Russia's central bank has been stockpiling foreign reserves ever since Russia last invaded Ukraine, when President Vladimir Putin annexed Crimea in 2014. Since then, Russia's holdings of foreign currency and gold have almost doubled, ballooning to $630 billion today from $368 billion seven years ago.
Building foreign reserves could have been a way for the Kremlin to guard Russia's economy against sanctions, by giving the central bank more ammunition to protect the value of the ruble. The ruble lost half its value against the U.S. dollar after Russia annexed Crimea, forcing Russia's central bank to spend $130 billion to stabilize the currency.
Except it turns out that Russia’s foreign reserves strategy had a major flaw: About half of the money was held overseas in foreign banks—and now Russia can’t get to it.
On Monday, the U.S., Japan, and the European Union barred Russia’s central bank from tapping into the billions of foreign reserves Moscow had been saving up in their banks.
"As Russian forces unleash their assault on Kyiv and other Ukrainian cities, we are resolved to continue imposing costs on Russia that will further isolate Russia from the international financial system and our economies," the leaders of the allied economies said in a joint statement announcing the accounts freeze on Feb. 26.
The foreign reserves freeze hasn't cut Russia off from its foreign currency entirely. The embargo still allows Russia to use its reserves for energy payments, which keeps open a lifeline for the central bank. Russia's central bank can also still access the 13% of its reserves held in Chinese yuan.
China remains the only major issuer of foreign reserve currencies that hasn't cut Putin off. On Wednesday, China's banking regulator said it would "not participate" in sanctions against Russia, adding that sanctions "do not work well and have no legal grounds."
What are foreign reserves?
Foreign reserves are a government's holdings of gold, foreign debt, and foreign currency, which is usually denominated in the world's most popular coins—dollars, euros, pounds, yen, and yuan. Although a country can hold foreign reserves in its own banks, governments often choose to keep their reserves overseas to avoid costly cross-border transactions and gain direct access to foreign currency and debt markets.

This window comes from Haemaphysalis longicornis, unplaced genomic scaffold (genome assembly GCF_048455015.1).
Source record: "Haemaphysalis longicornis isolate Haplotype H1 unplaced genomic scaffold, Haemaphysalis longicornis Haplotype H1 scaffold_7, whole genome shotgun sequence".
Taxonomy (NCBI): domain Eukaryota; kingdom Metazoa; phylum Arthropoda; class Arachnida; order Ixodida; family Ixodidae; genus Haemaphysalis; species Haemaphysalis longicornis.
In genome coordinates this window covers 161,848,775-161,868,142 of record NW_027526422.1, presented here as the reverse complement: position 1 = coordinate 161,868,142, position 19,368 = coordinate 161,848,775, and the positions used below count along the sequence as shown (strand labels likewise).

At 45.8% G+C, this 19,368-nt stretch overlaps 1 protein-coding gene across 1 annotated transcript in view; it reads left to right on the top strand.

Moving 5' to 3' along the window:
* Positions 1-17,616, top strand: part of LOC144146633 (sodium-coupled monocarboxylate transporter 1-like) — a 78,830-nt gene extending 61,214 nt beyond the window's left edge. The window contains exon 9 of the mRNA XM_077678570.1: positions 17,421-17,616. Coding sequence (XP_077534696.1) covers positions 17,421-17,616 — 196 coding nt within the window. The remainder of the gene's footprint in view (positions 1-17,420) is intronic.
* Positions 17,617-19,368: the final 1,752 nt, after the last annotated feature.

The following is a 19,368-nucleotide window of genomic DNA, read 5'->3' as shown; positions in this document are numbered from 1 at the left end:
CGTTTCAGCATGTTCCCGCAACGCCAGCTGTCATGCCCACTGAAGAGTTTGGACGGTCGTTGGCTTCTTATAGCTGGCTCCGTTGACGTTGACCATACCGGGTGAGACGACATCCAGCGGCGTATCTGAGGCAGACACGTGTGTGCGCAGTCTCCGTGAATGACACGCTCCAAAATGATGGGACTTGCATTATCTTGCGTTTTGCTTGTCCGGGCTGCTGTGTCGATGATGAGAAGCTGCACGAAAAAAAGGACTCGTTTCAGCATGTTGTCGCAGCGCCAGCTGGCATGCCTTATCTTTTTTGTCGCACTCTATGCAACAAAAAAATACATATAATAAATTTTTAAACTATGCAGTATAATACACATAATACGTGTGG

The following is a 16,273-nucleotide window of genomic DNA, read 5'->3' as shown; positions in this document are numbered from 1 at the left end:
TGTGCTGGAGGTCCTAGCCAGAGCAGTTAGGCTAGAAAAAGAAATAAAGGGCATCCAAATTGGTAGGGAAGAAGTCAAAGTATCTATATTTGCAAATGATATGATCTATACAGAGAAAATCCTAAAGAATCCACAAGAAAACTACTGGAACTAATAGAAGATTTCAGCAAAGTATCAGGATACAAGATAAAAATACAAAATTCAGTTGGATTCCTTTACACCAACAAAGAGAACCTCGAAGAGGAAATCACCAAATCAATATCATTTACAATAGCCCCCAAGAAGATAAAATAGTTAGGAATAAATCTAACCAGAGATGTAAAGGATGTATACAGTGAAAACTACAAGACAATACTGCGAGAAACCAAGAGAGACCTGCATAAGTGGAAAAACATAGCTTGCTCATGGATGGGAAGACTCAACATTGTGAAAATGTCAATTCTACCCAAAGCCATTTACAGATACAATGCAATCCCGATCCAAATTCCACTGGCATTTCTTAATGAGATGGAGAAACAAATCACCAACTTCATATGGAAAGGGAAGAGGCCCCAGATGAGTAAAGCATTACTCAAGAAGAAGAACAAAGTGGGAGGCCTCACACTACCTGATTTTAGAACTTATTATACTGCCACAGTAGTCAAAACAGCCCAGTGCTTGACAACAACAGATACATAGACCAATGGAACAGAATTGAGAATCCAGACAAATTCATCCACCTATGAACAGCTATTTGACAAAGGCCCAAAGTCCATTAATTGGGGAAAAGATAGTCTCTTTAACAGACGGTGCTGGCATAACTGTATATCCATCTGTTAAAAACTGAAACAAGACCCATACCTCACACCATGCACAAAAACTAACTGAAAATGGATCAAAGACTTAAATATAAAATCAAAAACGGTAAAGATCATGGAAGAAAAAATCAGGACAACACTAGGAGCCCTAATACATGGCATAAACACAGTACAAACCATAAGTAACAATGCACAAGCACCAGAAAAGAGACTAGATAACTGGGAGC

“Large stockpiles of foreign reserves just are very useful for helping to insulate yourself from global economic shocks,” Emma Ashford, a nonresident fellow at the Modern War Institute at West Point, told Marketplace.
Foreign reserve holdings are especially useful for managing domestic inflation, as central banks can buy and sell foreign reserves to control the value of their currency. If a central bank sells its foreign reserves to purchase more of its own currency, the value of the local currency goes up. If a central bank sells its local currency to increase its reserves, the value of the local currency goes down.
In the wake of invading Ukraine last week, Russia’s central bank tried to tap into its reserves to support the ruble, as Russians rushed to convert their currency into dollars and euros in anticipation of Western sanctions. On Feb. 24, the bank started selling its foreign reserves to buy the Russian ruble, which, at the time, was trading at 87 rubles to the dollar. As of Thursday, the Russian currency has devalued to 102 rubles per dollar.
A currency in free fall can cripple an economy. A weak ruble will make imports more expensive, harming both consumers and manufacturers, and production may grind to a halt as companies can't afford raw materials and components. No wonder why Western officials are now pointing to crushing the ruble as another way to put economic pressure on Russia.
Are foreign reserves normally safe?
The new sanctions on Russia are not the first time the U.S. has impounded a country's foreign reserves.
Last year, the U.S. froze foreign reserves held by Afghanistan’s central bank in order to prevent the Taliban from accessing the funds after it seized power in the country last August. In a move that outraged Afghans, the Biden administration is now using the frozen assets to compensate families of 9/11 victims and to fund humanitarian assistance in Afghanistan.
The U.S. has also frozen the foreign exchange reserves of Iran, Syria, and Venezuela before, yet none of the previous targets of sanctions were as powerful as Russia.
“This is the nuclear option,” economist Adam Tooze told the New York Times. According to Tooze, it previously "made perfect sense" for Russia to think of its foreign reserves “as a source of stability,” because they had been when Russia attacked Ukraine in the past.
But the current Ukraine conflict “is really ripping up the playbook,” Tooze says.
This story was originally featured on Fortune.com